Presenters explain duties, background

By Matt Gilbert and Markos Moulitsas

Questions have arisen over the fairness of the judicial hearing process for students, as outlined in the Student Judicial Code.

Students charged with violating the code must present their case before a board or hearing officer. In order to better present their case, these students have the option to enlist the services of a student advocate.

The student advocates help the alleged offenders prepare their cases for presentation before the hearing board or officer. The hearing board is composed of two faculty members and three students drawn from the Residence Hall Association and the Student Association.

Judicial advocates are students who volunteer their time to help other students who have been accused of violating the student judicial code.

The presenter is hired by the Student Judicial Office to present the university’s case before the hearing officer.

When a student is charged with violating the Student Judicial Code, the director of the office meets with the alleged offender, where they discuss the incident, and the alleged offender enters a plea of either guilty, not-guilty or no-contest. If a plea of not-guilty is entered, the case will usually go to a hearing.

Also, if a student pleads not-guilty, but disagrees with the sanctions, he or she may appeal the sanctions, which would send the case to an appeals board. The sanctions are determined before the meeting by the director of the office.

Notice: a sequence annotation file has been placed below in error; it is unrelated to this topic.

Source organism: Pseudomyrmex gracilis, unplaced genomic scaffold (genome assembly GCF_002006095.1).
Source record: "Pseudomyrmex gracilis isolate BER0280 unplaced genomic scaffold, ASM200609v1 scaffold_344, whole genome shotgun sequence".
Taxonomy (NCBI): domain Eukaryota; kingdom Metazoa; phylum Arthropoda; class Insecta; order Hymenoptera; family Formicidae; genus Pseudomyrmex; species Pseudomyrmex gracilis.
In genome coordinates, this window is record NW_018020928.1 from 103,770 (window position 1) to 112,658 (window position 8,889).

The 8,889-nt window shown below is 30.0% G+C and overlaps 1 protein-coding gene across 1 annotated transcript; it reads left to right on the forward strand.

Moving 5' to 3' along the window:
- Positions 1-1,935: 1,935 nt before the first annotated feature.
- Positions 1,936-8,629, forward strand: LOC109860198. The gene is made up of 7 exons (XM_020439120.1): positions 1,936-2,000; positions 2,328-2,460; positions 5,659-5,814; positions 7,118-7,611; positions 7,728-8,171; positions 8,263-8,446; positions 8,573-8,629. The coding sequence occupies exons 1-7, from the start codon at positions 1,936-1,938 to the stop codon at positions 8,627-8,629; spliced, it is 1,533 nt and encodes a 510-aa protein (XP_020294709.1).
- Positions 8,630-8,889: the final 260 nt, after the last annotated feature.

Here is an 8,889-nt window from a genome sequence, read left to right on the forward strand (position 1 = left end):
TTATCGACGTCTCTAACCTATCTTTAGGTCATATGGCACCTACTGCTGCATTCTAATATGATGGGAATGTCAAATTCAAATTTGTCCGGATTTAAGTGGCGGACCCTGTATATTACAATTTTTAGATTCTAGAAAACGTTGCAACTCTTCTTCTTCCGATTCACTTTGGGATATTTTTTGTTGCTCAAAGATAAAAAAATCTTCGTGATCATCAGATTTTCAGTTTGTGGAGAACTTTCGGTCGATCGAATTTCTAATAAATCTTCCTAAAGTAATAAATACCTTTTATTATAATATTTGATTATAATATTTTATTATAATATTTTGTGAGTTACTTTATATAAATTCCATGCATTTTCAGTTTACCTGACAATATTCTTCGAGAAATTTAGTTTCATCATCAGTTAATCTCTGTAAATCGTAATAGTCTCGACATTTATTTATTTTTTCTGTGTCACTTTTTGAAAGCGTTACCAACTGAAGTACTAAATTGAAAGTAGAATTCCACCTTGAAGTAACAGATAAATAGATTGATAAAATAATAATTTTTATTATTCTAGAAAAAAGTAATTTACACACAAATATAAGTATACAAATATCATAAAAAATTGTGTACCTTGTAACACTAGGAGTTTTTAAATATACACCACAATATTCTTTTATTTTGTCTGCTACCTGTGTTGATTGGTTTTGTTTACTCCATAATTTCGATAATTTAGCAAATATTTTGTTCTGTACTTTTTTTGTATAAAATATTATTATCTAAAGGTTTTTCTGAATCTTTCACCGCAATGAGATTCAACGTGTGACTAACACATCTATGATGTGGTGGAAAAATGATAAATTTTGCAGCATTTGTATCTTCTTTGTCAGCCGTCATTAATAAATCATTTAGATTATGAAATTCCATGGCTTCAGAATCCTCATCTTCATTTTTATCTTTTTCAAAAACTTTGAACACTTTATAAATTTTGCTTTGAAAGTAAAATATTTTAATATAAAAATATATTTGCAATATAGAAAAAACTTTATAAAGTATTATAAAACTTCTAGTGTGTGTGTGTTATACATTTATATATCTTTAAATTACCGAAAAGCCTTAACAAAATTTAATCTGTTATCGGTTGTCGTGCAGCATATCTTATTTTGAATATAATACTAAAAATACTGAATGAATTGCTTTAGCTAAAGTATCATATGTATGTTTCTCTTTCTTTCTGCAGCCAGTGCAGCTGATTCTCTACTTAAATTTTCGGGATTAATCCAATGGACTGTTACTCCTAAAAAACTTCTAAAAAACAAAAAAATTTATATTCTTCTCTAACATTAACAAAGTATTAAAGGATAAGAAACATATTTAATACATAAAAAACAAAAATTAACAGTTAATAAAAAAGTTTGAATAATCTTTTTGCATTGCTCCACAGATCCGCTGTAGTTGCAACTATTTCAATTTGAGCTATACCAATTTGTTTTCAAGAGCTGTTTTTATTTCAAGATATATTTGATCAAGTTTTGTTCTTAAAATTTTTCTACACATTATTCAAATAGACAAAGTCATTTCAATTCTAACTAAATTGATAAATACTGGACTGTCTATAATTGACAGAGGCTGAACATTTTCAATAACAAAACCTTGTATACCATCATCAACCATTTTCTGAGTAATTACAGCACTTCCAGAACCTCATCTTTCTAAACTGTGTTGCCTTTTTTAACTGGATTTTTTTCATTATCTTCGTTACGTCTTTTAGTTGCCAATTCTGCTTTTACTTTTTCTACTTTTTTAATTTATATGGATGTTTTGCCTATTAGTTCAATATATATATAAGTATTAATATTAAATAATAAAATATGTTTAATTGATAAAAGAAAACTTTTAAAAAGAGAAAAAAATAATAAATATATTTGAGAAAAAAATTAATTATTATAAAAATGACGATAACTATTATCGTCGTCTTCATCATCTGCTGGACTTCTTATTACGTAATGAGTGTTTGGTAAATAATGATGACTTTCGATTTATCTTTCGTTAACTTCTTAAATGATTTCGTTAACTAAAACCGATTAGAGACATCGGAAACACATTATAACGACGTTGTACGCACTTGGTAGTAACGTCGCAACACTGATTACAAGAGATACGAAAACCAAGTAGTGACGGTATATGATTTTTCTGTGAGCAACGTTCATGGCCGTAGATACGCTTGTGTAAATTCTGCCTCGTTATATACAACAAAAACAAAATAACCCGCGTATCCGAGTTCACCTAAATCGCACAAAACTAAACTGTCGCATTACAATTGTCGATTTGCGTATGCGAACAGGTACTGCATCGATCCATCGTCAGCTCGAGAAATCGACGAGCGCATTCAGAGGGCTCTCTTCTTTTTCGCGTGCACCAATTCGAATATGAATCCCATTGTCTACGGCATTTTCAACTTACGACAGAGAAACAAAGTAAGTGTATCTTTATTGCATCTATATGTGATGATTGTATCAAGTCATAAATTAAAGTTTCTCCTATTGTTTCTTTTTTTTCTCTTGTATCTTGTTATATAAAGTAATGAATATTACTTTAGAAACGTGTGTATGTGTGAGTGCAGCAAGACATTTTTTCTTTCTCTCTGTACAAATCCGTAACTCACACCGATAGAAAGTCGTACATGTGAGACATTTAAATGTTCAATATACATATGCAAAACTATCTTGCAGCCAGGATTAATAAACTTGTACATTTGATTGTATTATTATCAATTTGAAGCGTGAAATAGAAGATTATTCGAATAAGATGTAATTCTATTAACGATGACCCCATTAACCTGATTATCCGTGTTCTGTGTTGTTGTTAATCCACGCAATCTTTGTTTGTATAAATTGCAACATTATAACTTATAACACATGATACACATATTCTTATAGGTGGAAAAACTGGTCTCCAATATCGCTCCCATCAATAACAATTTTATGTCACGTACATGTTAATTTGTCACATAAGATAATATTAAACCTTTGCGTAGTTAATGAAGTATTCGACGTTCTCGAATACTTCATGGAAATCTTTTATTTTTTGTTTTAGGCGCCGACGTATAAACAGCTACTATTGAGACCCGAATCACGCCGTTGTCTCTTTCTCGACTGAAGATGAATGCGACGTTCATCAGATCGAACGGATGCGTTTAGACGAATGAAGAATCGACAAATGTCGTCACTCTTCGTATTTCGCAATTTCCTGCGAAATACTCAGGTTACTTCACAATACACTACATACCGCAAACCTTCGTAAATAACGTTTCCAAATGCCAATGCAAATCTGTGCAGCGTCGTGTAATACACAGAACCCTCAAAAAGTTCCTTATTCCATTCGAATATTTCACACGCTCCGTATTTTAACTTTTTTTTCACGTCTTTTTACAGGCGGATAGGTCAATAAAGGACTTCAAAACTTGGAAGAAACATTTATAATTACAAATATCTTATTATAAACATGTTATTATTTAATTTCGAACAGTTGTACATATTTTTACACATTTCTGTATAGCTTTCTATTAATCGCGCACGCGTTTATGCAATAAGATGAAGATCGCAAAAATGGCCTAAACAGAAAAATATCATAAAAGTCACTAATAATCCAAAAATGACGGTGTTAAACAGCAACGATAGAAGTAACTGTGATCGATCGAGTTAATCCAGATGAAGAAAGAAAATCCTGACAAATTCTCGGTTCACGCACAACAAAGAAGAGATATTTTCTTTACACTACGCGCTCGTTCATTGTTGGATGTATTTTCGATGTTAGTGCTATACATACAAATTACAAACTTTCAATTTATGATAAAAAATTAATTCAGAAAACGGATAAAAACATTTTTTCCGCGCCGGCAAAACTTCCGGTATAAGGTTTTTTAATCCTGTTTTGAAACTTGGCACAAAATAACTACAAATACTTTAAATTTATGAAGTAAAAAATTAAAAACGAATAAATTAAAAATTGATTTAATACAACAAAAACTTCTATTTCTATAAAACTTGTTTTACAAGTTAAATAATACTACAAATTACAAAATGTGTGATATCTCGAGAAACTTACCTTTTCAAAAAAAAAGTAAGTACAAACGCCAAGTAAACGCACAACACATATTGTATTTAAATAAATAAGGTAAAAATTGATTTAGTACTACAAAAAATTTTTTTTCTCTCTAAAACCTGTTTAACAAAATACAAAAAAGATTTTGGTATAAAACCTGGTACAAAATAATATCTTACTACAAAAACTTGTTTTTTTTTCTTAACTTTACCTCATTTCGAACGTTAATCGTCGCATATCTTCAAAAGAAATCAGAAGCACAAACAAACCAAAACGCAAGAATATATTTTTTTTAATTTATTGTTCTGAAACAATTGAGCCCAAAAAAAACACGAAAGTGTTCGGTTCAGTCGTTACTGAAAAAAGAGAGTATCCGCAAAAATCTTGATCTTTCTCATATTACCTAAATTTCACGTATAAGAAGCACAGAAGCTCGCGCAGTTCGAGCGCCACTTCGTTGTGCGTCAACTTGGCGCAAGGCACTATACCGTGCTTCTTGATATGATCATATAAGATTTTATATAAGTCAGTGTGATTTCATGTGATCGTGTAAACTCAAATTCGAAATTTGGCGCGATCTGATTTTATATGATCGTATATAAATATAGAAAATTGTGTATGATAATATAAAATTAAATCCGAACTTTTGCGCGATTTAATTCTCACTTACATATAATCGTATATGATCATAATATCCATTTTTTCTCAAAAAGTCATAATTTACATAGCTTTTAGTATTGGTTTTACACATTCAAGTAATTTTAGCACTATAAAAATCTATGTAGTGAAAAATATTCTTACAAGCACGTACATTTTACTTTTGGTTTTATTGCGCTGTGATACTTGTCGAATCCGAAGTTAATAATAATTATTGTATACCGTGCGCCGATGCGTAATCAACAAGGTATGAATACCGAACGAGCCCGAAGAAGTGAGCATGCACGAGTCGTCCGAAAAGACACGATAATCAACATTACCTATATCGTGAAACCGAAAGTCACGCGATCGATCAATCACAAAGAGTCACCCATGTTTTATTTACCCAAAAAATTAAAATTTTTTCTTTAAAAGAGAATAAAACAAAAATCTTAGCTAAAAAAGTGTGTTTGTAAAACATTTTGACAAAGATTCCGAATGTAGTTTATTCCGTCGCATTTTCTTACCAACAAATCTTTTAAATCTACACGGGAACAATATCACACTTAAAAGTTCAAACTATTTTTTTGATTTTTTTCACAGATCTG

According to Larry Bolles, director of the University Judicial Office, the Judicial Office handled 609 cases in the 1993 spring semester, about 125 of which went to a hearing.

Assistant Judicial Officer Jenine Povlsen came to the University Judicial Office four years ago and acts as presenter for the office.

She said before coming to NIU, she worked for DeKalb County Court Services as a Community Restitutions Services Coordinator. Povlsen said the duties of her position were similar to those of a probation officer.

Povlsen said when judges would sentence defendants to community service, she worked with the defendant in completing those obligations. Her tasks included finding work sites in the community and making sure the hours were completed.

“I prepare,” Povlsen said. “I take a considerable amount of time to be prepared for my hearings.” She said she did not believe she has any unfair advantage over advocates.

“I don’t see it that way. I don’t win all my cases. I think the important things for advocates is that they do their homework, especially for cases that are very involved,” she said.

Povlsen added she has no formal training in handling judicial cases except the job experience in NIU’s Judicial Office.

Hearing Officer Terry Jones has been at NIU for three years. “We’re not staffed with lawyers,” Jones said. “Although there are similarities, we’re not trying to practice law here.”

Jones was reluctant to detail his prior experience, but he did say he had over ten years previous experience in higher education at city colleges of Chicago, as well as experience in NIU’s Office of Student Financial Aid and the Office of Admissions.

He said he had no prior experience in any kind of judicial system.